LONDON — Tom Ford’s new beauty collection is an ambitious one that incorporates color cosmetics and skin care, but his approach to beauty is surprisingly simple.
“I don’t like B.S. and a lot of promises, and there are a lot of products out there you don’t even need,” said the designer during an interview at his grand showroom and offices next door to Phillips de Pury & Co. in central London. “My brain works in the same way whatever I do. The approach is practical, architectural and I use the same vocabulary whether I’m designing clothing or color cosmetics.”
Ford said he’d wanted to do color for a long time — as far back as when he was creative director at Gucci. Even when he founded his signature brand in 2005, the time still wasn’t right for a launch. “My intention was to do color cosmetics out of the gate, but not everyone else was convinced that I had a voice in color until the lipsticks started selling out again and again,” he said, referring to the Private Blend Lip Color Collection, a group of 12 ultrapigmented colors that launched last year.
“I’ve cared about cosmetics and makeup since I was a kid,” said Ford, who recalls coming home from school in the mid-Seventies, grabbing a box of cereal, and tuning into Merv Griffin’s talk show. He remembers being riveted by Griffin’s more glamorous guests, the Hollywood modeling agent Nina Blanchard, and Vidal and Beverly Sassoon. But not all of those after-school pursuits were benign: Ford recalls an experiment with cucumber slices that took a sinister turn. “When I was 14, I had to be taken to the emergency room because the cucumber slices I had put on my eyes — to camouflage the bags — had made them swell shut. I could eat cucumbers, but my eyes were clearly allergic to them,” he says, wondering aloud what his mother, Shirley, must have thought, seeing her son lying in the bathtub with salad greens on his face.
Four decades later, Ford has developed some more sophisticated beauty tricks. Not surprisingly for a former student of architecture, Ford’s starting point was facial structure and the importance of creating the illusion of symmetry. “You need to understand the face and compensate for the architecture of the face,” he said. He points to eyebrows, which fade and thin out as a woman ages. “A nice thick brow is the key to a youthful look,” he said, adding that a darker, heavier brow can make a high forehead appear less high, while an arched and tailored brow can make a round face appear more regular.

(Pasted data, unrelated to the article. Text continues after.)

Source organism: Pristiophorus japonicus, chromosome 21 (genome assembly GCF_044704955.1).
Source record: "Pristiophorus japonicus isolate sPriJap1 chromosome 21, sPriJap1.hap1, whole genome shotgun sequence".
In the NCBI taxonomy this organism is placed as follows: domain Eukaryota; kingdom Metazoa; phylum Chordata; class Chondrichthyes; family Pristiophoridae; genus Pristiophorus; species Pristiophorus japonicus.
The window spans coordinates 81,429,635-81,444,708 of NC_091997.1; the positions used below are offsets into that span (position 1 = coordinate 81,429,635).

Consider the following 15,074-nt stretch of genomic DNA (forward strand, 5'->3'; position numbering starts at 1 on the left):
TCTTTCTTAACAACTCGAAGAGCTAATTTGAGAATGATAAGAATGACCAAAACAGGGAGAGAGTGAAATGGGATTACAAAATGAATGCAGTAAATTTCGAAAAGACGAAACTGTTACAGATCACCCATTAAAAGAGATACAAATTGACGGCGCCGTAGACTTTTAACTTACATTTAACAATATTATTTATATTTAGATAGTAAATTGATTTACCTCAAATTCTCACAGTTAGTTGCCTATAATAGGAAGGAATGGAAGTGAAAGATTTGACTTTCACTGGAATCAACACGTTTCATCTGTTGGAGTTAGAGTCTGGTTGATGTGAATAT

Ford said his calligraphy tip brow pens are so precise, they can be used to draw on individual brow hairs. He’s also a big believer in reshaping the face with illuminating and sculpting products such as the Shade and Illuminate cream duet. “In the old days, this used to be called contouring makeup.”
He said that, overall, he’s more about color than a nude face: “For night, it’s a strong eye and a strong mouth.” Indeed, even his lip glosses — with racy names like Lost Cherry — are packed with pigment. Eyes are most definitely smoky, and the key is to “anchor” intense colors around the eye with a rim of kohl-effect pencil, said Ford, who worked with the British makeup artist Charlotte Tilbury on the cosmetics. The effect is the feminine aesthetic at Studio 54 circa 1978, the full glossy lips and thick brows, the sparkling eyes and the long flowing locks on characters including Jerry Hall, Lauren Hutton, Mariel Hemingway and Bianca Jagger.
Ford is so invested in this collection that he’s appearing in the ads — in sensual poses alongside his glamour girl models. “I’m not in the ads because I’m vain. A lot of people still don’t know who I am, and the product sells better with me in the ads,” he said. “The old designers — Yves [Saint Laurent], Giorgio [Armani] and Ralph [Lauren] — occasionally used to do it.” Ford also uses a lot of the skin care products himself, including the Traceless Foundation Stick in the corners of his nose and eyes, the Illuminating Protective Primer, and the Purifying Crème Cleanser “it goes on like cold cream and the skin feels moisturized and unbelievable.” He sometimes sleeps in the oil-based serum, Intensive Infusion Concentrate Extreme, which he said absorbs straight into the skin.
Harrods plans to remove the famous statue of Princess Diana and Dodi Al Fayed from the bottom of the Egyptian escalators and hand it back to Mohamed Al-Fayed. “We are very proud to have played our role in celebrating the lives of Diana, Princess of Wales and Dodi Al Fayed at Harrods and to have welcomed people from around the world to visit the memorial for the past 20 years,” said Michael Ward, Harrods managing director. “With the announcement of the new official memorial statue to Diana, Princess of Wales at Kensington Palace, we feel that the time is right to return this memorial to Mr. Al Fayed and for the public to be invited to pay their respects at the palace.” More on the news, with reporting by @loreleimarfil, at WWD.com. #wwdnews
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The fashion world mourns for celebrated street style photographer, Nabile Quenum, who died at age 32 in Paris.
Quenum, creator of the fashion blog “J’ai Perdu Ma Veste,” was a fashion week fixture, and regularly shot for New York magazine’s The Cut, among other outlets, and brands such as Louis Vuitton, Moncler and Adidas. He was also actively involved in the #NoFreePhotos initiative, which kicked off in the fall. Read more about Quenum in @kbsmoke's story on WWD.com. #wwdnews
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